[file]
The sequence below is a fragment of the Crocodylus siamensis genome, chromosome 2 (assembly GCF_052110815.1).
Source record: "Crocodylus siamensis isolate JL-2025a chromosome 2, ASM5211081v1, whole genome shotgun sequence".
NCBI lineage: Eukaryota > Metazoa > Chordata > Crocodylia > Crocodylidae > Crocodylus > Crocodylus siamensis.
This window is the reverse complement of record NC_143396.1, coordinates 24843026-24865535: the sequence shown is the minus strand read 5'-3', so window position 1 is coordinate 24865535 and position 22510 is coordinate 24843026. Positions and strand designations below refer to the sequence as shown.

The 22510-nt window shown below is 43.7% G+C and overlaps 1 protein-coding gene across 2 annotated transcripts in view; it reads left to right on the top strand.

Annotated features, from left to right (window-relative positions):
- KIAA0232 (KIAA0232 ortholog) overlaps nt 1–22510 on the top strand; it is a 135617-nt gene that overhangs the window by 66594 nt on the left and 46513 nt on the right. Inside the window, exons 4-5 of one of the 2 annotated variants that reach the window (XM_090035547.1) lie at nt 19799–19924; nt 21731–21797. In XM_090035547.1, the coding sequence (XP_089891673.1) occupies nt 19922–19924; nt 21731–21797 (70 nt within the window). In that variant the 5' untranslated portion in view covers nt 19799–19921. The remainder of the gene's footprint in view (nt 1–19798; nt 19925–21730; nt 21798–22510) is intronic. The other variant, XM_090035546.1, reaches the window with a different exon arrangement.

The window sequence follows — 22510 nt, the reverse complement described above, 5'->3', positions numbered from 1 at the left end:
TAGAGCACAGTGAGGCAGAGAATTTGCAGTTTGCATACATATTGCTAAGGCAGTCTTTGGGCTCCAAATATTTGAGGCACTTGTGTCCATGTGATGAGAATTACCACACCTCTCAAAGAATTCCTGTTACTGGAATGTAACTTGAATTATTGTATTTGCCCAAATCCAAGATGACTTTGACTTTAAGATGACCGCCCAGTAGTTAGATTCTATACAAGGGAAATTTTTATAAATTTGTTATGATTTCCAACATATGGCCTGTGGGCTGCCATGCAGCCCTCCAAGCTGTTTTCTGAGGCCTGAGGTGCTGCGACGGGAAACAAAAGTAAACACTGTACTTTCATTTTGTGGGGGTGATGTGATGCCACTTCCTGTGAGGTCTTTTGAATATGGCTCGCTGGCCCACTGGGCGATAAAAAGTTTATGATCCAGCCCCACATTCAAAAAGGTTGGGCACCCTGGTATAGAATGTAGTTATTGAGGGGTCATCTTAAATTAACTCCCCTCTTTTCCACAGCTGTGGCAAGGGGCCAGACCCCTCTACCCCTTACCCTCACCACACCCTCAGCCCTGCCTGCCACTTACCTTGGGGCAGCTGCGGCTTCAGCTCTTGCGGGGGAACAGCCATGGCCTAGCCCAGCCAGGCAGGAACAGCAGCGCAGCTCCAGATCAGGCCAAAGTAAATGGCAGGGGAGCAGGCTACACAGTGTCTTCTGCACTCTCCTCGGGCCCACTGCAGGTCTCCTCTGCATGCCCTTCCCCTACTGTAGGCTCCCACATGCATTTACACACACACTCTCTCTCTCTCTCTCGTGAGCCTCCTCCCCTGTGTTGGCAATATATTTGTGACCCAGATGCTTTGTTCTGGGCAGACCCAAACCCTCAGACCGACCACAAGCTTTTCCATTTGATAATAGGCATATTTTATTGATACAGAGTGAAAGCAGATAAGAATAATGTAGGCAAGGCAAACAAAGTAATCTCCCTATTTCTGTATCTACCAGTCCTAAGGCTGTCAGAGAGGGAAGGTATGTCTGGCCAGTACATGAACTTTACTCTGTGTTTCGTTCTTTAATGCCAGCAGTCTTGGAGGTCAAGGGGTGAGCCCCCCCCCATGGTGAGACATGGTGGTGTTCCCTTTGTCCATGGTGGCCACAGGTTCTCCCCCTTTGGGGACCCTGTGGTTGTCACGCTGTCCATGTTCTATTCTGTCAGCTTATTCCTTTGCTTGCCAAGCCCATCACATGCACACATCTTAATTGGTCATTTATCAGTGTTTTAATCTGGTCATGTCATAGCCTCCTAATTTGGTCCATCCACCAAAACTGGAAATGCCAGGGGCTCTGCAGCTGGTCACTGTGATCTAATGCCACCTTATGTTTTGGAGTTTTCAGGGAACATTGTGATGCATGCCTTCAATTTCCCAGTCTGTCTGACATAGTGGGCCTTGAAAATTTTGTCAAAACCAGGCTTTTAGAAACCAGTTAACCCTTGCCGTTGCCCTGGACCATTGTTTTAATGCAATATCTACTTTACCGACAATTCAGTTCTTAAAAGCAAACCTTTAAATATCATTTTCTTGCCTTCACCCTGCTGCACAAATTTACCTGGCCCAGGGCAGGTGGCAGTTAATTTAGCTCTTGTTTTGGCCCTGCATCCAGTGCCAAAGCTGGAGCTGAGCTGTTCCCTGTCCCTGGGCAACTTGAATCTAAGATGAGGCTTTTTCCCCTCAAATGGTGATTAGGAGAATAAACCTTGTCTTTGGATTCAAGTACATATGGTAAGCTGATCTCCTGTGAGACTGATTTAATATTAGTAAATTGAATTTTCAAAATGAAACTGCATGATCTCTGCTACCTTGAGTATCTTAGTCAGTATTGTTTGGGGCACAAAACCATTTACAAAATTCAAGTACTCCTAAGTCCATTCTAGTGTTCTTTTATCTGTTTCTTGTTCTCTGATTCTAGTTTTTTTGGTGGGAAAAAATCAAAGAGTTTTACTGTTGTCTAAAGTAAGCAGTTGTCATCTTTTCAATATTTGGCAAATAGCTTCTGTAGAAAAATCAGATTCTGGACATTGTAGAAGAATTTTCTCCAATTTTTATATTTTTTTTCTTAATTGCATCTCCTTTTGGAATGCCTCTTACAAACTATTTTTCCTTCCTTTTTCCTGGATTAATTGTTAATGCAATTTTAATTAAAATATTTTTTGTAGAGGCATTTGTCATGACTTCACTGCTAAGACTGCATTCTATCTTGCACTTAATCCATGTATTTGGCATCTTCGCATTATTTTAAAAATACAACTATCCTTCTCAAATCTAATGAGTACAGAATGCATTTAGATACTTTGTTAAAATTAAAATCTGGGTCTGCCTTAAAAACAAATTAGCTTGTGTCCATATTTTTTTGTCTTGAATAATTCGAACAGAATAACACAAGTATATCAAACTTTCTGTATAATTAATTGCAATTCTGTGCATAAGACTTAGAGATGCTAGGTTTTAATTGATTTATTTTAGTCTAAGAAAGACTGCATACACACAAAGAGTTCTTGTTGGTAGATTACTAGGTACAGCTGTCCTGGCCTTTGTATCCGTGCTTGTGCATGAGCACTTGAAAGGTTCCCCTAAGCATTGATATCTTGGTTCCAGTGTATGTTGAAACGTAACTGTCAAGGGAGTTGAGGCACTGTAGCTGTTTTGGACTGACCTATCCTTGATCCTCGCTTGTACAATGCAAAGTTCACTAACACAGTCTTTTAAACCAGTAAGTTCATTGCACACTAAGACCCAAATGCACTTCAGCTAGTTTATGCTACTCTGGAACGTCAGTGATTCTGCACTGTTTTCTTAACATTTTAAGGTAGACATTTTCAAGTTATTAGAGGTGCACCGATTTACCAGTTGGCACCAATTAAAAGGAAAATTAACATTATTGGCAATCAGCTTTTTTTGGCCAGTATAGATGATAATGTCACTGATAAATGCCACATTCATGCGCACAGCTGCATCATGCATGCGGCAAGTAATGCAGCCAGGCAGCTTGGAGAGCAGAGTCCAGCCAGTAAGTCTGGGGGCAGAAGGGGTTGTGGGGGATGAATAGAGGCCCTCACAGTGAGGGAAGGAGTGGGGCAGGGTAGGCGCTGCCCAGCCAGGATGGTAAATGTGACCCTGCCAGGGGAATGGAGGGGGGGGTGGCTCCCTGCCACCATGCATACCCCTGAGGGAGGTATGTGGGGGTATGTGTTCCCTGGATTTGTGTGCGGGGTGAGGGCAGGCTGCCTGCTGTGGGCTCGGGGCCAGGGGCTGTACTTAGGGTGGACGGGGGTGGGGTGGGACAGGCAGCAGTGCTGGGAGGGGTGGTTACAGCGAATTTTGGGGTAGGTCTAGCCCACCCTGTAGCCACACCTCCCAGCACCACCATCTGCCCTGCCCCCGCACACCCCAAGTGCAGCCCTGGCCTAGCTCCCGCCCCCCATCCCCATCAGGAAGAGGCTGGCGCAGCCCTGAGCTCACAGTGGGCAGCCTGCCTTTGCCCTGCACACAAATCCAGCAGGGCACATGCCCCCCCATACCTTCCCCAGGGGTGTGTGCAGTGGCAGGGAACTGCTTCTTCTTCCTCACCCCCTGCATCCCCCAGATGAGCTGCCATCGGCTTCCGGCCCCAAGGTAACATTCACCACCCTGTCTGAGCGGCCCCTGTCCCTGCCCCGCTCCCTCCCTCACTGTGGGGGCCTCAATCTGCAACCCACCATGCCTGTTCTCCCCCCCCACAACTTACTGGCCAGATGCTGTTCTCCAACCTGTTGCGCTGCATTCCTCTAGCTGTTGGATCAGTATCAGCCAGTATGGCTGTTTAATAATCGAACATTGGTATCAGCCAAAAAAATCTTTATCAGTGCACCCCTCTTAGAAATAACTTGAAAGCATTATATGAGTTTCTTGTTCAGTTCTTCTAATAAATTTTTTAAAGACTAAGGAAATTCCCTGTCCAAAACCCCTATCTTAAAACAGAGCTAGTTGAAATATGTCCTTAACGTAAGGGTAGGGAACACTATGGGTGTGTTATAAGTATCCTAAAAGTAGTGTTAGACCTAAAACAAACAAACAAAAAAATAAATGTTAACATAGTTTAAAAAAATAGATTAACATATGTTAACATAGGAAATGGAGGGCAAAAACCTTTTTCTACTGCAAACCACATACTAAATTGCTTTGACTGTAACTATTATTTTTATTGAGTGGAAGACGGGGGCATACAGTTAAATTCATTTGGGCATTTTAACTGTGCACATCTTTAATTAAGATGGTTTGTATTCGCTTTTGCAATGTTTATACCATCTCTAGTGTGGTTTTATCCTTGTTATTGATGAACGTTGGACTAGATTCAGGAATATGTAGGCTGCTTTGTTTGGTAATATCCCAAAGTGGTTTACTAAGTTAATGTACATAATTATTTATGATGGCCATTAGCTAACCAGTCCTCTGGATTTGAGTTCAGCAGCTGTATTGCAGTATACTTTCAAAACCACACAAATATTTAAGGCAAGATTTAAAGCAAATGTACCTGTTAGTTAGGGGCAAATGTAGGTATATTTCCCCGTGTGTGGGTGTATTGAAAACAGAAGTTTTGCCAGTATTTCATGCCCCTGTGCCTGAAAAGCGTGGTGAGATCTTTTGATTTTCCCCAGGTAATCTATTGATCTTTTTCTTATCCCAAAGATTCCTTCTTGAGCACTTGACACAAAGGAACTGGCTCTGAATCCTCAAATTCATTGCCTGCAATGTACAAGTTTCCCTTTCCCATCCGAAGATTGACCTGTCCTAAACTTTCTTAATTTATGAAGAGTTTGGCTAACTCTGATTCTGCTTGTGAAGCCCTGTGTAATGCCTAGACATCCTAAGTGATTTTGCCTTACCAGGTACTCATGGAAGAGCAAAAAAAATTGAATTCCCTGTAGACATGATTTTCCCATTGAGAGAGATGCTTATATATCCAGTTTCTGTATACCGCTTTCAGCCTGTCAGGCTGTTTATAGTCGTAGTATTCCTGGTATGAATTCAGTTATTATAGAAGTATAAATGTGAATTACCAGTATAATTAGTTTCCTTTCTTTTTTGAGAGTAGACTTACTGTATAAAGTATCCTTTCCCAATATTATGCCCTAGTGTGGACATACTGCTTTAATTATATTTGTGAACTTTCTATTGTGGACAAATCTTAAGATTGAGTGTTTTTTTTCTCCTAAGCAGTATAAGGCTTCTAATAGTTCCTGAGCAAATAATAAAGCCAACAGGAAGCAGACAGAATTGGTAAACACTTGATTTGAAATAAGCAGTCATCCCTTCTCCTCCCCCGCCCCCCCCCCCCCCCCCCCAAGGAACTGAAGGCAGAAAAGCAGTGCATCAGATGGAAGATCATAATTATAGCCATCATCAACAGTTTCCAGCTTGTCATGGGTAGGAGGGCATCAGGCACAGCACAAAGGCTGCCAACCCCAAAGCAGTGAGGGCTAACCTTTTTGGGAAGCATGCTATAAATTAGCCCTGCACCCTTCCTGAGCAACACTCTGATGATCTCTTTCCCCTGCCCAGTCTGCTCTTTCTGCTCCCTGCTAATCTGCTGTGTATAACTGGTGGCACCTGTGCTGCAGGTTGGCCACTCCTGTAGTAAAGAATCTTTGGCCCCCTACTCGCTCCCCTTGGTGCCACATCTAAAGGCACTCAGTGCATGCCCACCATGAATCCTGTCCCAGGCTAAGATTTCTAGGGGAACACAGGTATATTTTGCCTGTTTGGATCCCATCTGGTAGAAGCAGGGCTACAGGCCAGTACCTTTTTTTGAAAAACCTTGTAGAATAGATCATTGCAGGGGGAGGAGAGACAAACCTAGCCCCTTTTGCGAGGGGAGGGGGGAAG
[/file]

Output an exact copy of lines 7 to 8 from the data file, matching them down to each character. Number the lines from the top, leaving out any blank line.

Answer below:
- KIAA0232 (KIAA0232 ortholog) overlaps nt 1–22510 on the top strand; it is a 135617-nt gene that overhangs the window by 66594 nt on the left and 46513 nt on the right. Inside the window, exons 4-5 of one of the 2 annotated variants that reach the window (XM_090035547.1) lie at nt 19799–19924; nt 21731–21797. In XM_090035547.1, the coding sequence (XP_089891673.1) occupies nt 19922–19924; nt 21731–21797 (70 nt within the window). In that variant the 5' untranslated portion in view covers nt 19799–19921. The remainder of the gene's footprint in view (nt 1–19798; nt 19925–21730; nt 21798–22510) is intronic. The other variant, XM_090035546.1, reaches the window with a different exon arrangement.

The window sequence follows — 22510 nt, the reverse complement described above, 5'->3', positions numbered from 1 at the left end: